Description: This report documents the research activities by Rogers and Associates Engineering Corporation on grant DE-FG03-93ER61600 during the funded project period from August 1993 to April 1996. The objective of this research was to characterize the mechanisms and rates of radon gas penetration of the different structural domains of the concrete components of residential floor slabs, walls, and associated joints and penetrations. The research was also to characterize the physical properties of the concretes in these domains to relate their radon resistance to their physical properties. These objectives support the broader goal of characterizing which, if any, concrete domains and associated properties constitute robust barriers to radon and which permit radon entry, either inherently or in ways that could be remediated or avoided.
Date: May 1, 1996
Creator: Nielson, K.K. & Rogers, V.C.
Partner: UNT Libraries Government Documents Department

Contaminant pathway analysis and health risk assessment of the Metallurgical Laboratory Basin

Description: The specific objectives of this report are to present a technically detailed site description for the Metallurgical Laboratory basin, to document the manner in which it was modeled by the PATHRAE computer code, and to present the results of the pathway analyses, in terms of both contaminant transport and health risks. This will provide part of a detailed assessment of environmental risks and impacts from the Metallurgical Laboratory both in its present condition and after possible remedial actions to aid in selection of the appropriate remedial action options. In a broader sense, these objectives support the general SRP (Savannah River Plant) operations policy of protecting the environment and the health and safety of the public and operating personnel.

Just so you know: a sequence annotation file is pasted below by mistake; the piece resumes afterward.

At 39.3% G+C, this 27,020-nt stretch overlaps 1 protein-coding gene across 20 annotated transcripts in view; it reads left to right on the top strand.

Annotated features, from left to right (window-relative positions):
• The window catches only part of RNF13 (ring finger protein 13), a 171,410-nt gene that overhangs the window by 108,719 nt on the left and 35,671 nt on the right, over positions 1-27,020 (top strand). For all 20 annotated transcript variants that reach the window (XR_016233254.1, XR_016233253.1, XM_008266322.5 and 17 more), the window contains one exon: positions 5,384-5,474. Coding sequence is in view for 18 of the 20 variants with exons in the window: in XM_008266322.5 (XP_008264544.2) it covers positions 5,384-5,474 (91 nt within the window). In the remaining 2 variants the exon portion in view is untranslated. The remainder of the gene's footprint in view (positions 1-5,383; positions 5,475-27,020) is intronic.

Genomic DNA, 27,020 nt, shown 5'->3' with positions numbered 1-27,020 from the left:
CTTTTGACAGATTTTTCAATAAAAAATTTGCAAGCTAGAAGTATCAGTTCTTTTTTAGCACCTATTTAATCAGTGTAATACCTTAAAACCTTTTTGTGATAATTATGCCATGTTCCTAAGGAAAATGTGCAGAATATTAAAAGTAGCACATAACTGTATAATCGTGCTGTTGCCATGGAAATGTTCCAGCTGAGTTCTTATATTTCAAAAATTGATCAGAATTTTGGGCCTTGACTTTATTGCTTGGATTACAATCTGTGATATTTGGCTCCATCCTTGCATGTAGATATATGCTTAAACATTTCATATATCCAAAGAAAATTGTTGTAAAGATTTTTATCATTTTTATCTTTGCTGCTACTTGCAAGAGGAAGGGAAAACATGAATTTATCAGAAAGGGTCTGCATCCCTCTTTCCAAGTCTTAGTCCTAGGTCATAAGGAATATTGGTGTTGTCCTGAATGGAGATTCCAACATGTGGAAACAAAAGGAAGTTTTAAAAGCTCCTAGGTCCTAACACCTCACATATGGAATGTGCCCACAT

Date: December 1, 1985
Creator: Klein, R. B.; Merrell, G. B.; Nielson, K. K. & Rogers, V. C.
Partner: UNT Libraries Government Documents Department

Lung cancer risks in the vicinity of uranium tailings sites. [UMTRA Project]

Description: Lung cancer mortality data have been assembled for many counties of interest to the Uranium Mill Tailings Remedial Action Program (UMTRAP). The counties generally either contain UMTRAP tailings sites or are adjacent to them. The lung cancer rates of nearly all counties are less than the US average rate. In addition, some of the many factors associated with lung cancer are identified as are cancer risk estimators for radon daughters. 17 refs., 19 figs., 1 tab.